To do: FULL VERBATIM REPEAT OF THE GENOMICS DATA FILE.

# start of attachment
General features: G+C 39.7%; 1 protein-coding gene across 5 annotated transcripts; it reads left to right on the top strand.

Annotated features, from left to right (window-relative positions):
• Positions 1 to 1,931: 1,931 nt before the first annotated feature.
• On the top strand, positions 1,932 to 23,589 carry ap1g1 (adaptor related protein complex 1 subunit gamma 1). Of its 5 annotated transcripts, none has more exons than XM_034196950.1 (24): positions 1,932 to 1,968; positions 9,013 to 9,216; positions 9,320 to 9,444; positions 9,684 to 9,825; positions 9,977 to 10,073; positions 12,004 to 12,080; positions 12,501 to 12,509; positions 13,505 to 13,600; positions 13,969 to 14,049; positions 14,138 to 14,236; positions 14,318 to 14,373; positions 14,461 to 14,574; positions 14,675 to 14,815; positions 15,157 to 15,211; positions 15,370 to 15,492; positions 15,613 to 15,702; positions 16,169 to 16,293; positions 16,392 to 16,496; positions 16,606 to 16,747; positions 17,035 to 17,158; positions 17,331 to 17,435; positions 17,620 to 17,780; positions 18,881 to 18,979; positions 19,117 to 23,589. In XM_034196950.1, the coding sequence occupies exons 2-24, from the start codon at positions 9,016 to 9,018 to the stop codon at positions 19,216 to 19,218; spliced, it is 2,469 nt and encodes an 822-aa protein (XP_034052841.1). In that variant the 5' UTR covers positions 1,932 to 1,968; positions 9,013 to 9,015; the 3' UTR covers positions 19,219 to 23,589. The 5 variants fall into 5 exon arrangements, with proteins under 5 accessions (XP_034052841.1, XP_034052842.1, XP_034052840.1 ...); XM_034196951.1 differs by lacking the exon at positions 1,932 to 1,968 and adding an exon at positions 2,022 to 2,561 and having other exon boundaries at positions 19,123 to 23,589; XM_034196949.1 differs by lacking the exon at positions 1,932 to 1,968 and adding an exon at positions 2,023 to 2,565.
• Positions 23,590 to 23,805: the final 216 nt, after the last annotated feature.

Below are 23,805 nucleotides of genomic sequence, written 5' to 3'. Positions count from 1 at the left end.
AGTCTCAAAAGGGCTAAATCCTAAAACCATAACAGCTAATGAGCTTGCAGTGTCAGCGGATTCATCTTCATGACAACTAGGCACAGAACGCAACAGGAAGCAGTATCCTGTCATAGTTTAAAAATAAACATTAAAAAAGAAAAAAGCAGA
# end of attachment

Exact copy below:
General features: G+C 39.7%; 1 protein-coding gene across 5 annotated transcripts; it reads left to right on the top strand.

Annotated features, from left to right (window-relative positions):
• Positions 1 to 1,931: 1,931 nt before the first annotated feature.
• On the top strand, positions 1,932 to 23,589 carry ap1g1 (adaptor related protein complex 1 subunit gamma 1). Of its 5 annotated transcripts, none has more exons than XM_034196950.1 (24): positions 1,932 to 1,968; positions 9,013 to 9,216; positions 9,320 to 9,444; positions 9,684 to 9,825; positions 9,977 to 10,073; positions 12,004 to 12,080; positions 12,501 to 12,509; positions 13,505 to 13,600; positions 13,969 to 14,049; positions 14,138 to 14,236; positions 14,318 to 14,373; positions 14,461 to 14,574; positions 14,675 to 14,815; positions 15,157 to 15,211; positions 15,370 to 15,492; positions 15,613 to 15,702; positions 16,169 to 16,293; positions 16,392 to 16,496; positions 16,606 to 16,747; positions 17,035 to 17,158; positions 17,331 to 17,435; positions 17,620 to 17,780; positions 18,881 to 18,979; positions 19,117 to 23,589. In XM_034196950.1, the coding sequence occupies exons 2-24, from the start codon at positions 9,016 to 9,018 to the stop codon at positions 19,216 to 19,218; spliced, it is 2,469 nt and encodes an 822-aa protein (XP_034052841.1). In that variant the 5' UTR covers positions 1,932 to 1,968; positions 9,013 to 9,015; the 3' UTR covers positions 19,219 to 23,589. The 5 variants fall into 5 exon arrangements, with proteins under 5 accessions (XP_034052841.1, XP_034052842.1, XP_034052840.1 ...); XM_034196951.1 differs by lacking the exon at positions 1,932 to 1,968 and adding an exon at positions 2,022 to 2,561 and having other exon boundaries at positions 19,123 to 23,589; XM_034196949.1 differs by lacking the exon at positions 1,932 to 1,968 and adding an exon at positions 2,023 to 2,565.
• Positions 23,590 to 23,805: the final 216 nt, after the last annotated feature.

Below are 23,805 nucleotides of genomic sequence, written 5' to 3'. Positions count from 1 at the left end.
AGTCTCAAAAGGGCTAAATCCTAAAACCATAACAGCTAATGAGCTTGCAGTGTCAGCGGATTCATCTTCATGACAACTAGGCACAGAACGCAACAGGAAGCAGTATCCTGTCATAGTTTAAAAATAAACATTAAAAAAGAAAAAAGCAGA